Chicken collagen can provide relief from rheumatoid arthritis (RA) symptoms. A randomised, controlled trial, published in BioMed Central's open access journal Arthritis Research & Therapy, has found that Chicken type II collagen (CCII), a protein extracted from the cartilage of chicken breast, is a safe and effective treatment for RA.
Wei Wei, from Anhui Medical University, China, worked with a team of researchers to test the novel treatment by comparing it to the established antirheumatic drug methotrextate, in 503 RA patients. Patients who received a 12-week course of CCII capsules showed significantly improved joint function, with fewer and milder adverse effects than those taking methotrexate.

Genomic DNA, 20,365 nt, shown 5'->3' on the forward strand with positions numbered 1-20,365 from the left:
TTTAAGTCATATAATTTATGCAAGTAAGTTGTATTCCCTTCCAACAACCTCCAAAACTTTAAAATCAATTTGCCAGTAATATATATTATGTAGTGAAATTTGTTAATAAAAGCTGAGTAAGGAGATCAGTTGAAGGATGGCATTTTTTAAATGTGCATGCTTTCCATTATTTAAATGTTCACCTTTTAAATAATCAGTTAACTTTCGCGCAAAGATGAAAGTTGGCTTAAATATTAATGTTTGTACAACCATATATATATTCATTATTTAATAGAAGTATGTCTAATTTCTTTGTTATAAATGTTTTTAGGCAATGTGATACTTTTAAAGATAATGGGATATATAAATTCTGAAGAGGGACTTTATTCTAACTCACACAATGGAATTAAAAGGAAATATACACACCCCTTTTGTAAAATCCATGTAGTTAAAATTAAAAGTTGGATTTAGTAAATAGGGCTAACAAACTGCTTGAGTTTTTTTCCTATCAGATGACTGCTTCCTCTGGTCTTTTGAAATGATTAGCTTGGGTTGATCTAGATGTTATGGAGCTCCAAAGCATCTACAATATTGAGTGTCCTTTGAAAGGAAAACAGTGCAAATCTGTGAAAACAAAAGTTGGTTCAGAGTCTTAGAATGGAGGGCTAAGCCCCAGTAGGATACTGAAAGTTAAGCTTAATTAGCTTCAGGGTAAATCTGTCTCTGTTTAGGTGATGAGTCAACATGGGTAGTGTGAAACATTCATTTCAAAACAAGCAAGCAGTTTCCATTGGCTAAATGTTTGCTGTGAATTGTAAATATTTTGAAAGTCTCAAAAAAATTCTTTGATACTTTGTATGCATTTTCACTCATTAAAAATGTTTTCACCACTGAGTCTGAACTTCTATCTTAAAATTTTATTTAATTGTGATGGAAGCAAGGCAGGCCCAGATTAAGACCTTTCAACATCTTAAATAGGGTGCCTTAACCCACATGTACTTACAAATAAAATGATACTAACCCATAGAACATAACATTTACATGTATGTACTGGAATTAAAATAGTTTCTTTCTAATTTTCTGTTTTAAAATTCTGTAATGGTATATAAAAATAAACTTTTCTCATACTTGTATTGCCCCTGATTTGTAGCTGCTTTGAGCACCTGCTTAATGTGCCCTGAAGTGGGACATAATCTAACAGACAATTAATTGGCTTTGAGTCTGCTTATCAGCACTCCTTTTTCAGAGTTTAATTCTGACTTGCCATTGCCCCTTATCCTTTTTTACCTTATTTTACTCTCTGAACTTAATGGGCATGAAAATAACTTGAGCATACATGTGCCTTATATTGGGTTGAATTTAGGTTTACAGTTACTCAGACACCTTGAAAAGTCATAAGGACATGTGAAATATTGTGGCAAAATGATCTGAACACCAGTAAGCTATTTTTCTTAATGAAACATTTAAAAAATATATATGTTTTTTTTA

According to Wei, "We've shown that CCII is a promising alternative therapeutic strategy that may be used as a nutritional supplement against rheumatoid arthritis."
RA is an autoimmune disease caused by the body mounting a response against its own cartilage -- the rubbery tissue, composed mainly of collagen, which cushions and lubricates joints. By dosing patients with collagen in the form of CCII capsules, the researchers believe that 'oral tolerance' can be developed.
Wei said: "Oral tolerance is a reduction in autoimmune activity caused by repeated dietary exposure to the offending substance. Treatment of autoimmune diseases by induction of oral tolerance is attractive because of the few side effects and easy clinical implementation of this approach. Indeed, our work confirms that treatment with oral CCII leads to improvement in arthritis with no significant side effects."
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